Project Name: Eating Out Pattern in Asian Countries
Project Leader: Dr. Elise Mognard
Eating out has become a rapidly increasing trend amongst Malaysians. This is due to the rising affluence, changing of lifestyle and urbanization. As household income increases, more people are spending more time at work, and have less time to prepare food at home. The level of consumption of food and meals out of home is very high in Malaysia and probably all over Asia and arguably a factor in changing dietary patterns leading to increased obesity incidence . There must be a need for public policy to fight obesity as this is an impending health issue worldwide.
Project Leader, Dr. Elise Mognard
With Malaysia being in the centre of the Asian Food Scene, there are plenty of food stalls and restaurants available to choose from. From all-day hawker centre, food courts, coffee shops and to a full-fledge dining restaurants, many of these indicate a growing food service industry. Besides that, fast-food restaurants are now offering full set meals at reasonable price.
However, this causes a growing concern about the quality and safety of outside food. Evidence points to food choices outside that are usually higher in energy content. High rate of eating out, with the increase in urbanisation of the population may be associated with obesity.
Dr. Elise Mognard’s research goal is to pursue the exploration of the cultural and contextual aspects of the “eating behaviour and consumption” in Malaysian context. She want to explore how the environment will affect your food choice. It can either be the environment plays a role in whether or not a person choose a healthier option eating out, or is it healthier to cook at home. By classifying eating context – eating out and at home, Dr. Elise will be able to evaluate the impact of those eating context; whilst analyzing the dynamic and modernization of food practices and social representations in multi-ethnic societies. This is also in conjunction with the project “Experimental Restaurant”, which is to analyze the social interaction influence on individual food choice in different environments.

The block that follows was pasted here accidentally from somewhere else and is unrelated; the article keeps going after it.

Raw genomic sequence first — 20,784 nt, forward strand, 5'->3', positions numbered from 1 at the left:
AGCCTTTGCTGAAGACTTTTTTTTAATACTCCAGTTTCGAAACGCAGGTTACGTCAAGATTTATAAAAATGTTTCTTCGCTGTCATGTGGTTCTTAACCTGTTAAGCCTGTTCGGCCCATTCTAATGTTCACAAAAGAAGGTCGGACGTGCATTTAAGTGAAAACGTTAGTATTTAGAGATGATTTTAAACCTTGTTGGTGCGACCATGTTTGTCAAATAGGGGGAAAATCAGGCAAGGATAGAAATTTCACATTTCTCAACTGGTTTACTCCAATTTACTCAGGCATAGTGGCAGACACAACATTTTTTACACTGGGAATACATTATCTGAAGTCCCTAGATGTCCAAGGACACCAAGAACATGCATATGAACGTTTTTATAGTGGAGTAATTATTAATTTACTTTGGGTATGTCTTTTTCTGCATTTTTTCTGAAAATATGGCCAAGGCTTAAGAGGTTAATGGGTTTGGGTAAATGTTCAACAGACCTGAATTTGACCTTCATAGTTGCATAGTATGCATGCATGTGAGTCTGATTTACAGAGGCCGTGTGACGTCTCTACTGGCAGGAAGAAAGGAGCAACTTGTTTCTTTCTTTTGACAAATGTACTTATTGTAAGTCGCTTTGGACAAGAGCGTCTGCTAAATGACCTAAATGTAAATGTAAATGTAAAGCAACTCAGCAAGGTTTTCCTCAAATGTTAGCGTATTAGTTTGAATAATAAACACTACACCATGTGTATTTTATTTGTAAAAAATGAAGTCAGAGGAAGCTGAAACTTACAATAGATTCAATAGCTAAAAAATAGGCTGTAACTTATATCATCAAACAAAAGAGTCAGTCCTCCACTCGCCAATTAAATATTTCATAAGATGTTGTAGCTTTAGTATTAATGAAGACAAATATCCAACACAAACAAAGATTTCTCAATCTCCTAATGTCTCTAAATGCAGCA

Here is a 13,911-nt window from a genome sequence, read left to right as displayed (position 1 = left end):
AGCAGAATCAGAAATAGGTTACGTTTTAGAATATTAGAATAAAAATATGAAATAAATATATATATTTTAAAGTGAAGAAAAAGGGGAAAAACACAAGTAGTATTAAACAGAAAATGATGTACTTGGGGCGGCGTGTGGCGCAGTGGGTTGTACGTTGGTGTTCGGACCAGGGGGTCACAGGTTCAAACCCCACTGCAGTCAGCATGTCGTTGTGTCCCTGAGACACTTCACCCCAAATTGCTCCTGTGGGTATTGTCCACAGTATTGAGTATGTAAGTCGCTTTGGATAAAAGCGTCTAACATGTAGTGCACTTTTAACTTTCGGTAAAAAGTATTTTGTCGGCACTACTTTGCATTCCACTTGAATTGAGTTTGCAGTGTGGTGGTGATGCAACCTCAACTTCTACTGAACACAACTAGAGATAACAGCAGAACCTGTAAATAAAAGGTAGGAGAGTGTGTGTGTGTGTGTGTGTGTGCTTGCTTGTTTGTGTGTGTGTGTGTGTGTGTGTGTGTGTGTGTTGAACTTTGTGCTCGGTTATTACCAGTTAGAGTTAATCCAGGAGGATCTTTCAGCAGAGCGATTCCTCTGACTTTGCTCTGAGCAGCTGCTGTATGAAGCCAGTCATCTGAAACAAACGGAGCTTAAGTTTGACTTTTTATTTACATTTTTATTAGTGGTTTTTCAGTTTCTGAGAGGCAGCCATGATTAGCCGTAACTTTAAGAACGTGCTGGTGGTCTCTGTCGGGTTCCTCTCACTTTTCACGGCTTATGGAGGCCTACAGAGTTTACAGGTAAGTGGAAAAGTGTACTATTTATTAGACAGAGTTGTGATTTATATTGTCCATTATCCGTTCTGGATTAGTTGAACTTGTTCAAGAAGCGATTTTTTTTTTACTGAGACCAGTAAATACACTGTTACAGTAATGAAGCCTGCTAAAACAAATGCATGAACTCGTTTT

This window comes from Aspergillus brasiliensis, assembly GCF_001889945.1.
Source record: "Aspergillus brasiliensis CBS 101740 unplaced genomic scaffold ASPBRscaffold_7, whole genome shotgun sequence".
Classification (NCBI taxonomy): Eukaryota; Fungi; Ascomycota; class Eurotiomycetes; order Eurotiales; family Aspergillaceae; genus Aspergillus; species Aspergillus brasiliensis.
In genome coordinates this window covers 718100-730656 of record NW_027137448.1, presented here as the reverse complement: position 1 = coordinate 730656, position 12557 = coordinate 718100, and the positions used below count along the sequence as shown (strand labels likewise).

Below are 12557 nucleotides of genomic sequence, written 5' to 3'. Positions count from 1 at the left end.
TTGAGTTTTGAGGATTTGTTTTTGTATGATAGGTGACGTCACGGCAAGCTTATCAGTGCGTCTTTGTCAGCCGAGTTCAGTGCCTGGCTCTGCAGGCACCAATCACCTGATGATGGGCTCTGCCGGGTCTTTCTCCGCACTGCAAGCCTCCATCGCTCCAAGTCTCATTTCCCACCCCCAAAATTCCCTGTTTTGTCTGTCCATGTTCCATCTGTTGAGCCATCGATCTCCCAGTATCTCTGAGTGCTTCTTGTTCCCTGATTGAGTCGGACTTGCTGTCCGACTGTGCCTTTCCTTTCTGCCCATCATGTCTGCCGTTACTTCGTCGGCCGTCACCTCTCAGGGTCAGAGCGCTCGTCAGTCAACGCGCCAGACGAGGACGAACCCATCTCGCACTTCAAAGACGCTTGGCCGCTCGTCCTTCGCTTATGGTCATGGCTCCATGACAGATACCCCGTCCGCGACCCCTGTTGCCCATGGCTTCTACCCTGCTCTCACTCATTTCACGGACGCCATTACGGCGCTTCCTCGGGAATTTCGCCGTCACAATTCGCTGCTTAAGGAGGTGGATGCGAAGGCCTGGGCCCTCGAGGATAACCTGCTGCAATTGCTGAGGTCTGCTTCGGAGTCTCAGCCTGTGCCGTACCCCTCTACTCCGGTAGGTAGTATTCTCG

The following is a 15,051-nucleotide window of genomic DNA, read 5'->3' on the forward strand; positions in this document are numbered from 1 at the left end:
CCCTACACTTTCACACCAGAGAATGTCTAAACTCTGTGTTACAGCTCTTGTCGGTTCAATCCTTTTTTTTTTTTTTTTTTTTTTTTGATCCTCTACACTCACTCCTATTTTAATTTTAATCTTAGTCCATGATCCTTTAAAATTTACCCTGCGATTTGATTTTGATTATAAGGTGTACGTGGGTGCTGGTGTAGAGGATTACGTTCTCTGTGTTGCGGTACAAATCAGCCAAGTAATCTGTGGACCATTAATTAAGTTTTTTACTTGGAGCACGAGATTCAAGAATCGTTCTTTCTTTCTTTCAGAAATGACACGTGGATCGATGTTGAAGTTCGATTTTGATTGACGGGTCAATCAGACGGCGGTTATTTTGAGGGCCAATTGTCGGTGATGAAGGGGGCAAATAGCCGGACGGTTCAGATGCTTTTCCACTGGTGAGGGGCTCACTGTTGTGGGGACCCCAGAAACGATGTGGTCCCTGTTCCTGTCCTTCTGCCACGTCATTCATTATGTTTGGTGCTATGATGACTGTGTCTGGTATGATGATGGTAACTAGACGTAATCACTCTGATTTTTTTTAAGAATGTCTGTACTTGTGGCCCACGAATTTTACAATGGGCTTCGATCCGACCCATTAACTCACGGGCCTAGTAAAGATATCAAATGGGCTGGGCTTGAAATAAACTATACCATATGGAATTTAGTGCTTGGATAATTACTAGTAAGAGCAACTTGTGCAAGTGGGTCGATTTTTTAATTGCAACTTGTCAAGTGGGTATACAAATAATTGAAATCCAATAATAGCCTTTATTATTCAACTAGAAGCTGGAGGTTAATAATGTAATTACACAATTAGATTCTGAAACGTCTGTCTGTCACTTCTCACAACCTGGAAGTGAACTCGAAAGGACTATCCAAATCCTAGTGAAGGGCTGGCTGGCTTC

No matter how diverse eating out can be, all have a role to play in managing and operating a food safety-control system. This can be done using the Asian Food Barometer (AFB), which is to study the aspects of the nutrition transition in rapidly developing and urbanised countries of Asia and South-East Asia. This project, which is largely based on social sciences is all about studying food environment and contextual behaviour that comes with enjoyment of food. Besides that, the project will provide valuable additional insight to classical nutritional or economic studies.
This collaborative effort will be more effective and sustainable, especially with awareness programmes in rural and urban communities. Besides that, researchers are working on ethnographic data as well as data gathered by industry collaboration such as LIA-CNRS “Food Cultures and Health. This phase aims to prepare for the data collection process using the Malaysian Food Barometer (MFB) as a guide. The benefit of this project is immense. The society especially will benefit from this project as it can provide assessment of environmental and preventive policy developed into the National Plan of Action for Nutrition of Malaysia (2016-2025). Besides that school canteen, cafeteria and catering have also been included in this initiative to strongly emphasize on health prevention and aiming towards the implication of obesity to our nation.
High rate of eating out is a characteristic of modern Malaysian family [MOU1] that has been increasing with the urbanization of the population. This can be associated with obesity. By classifying eating context – eating out and at home, we will be able to evaluate the impact of those eating context; whilst analyzing the dynamic and modernization of food practices and social representations in multi-ethnic societies. This is also in conjunction with the project “Experimental Restaurant”, which is to analyze the social interaction influence on individual food choice in different environments.
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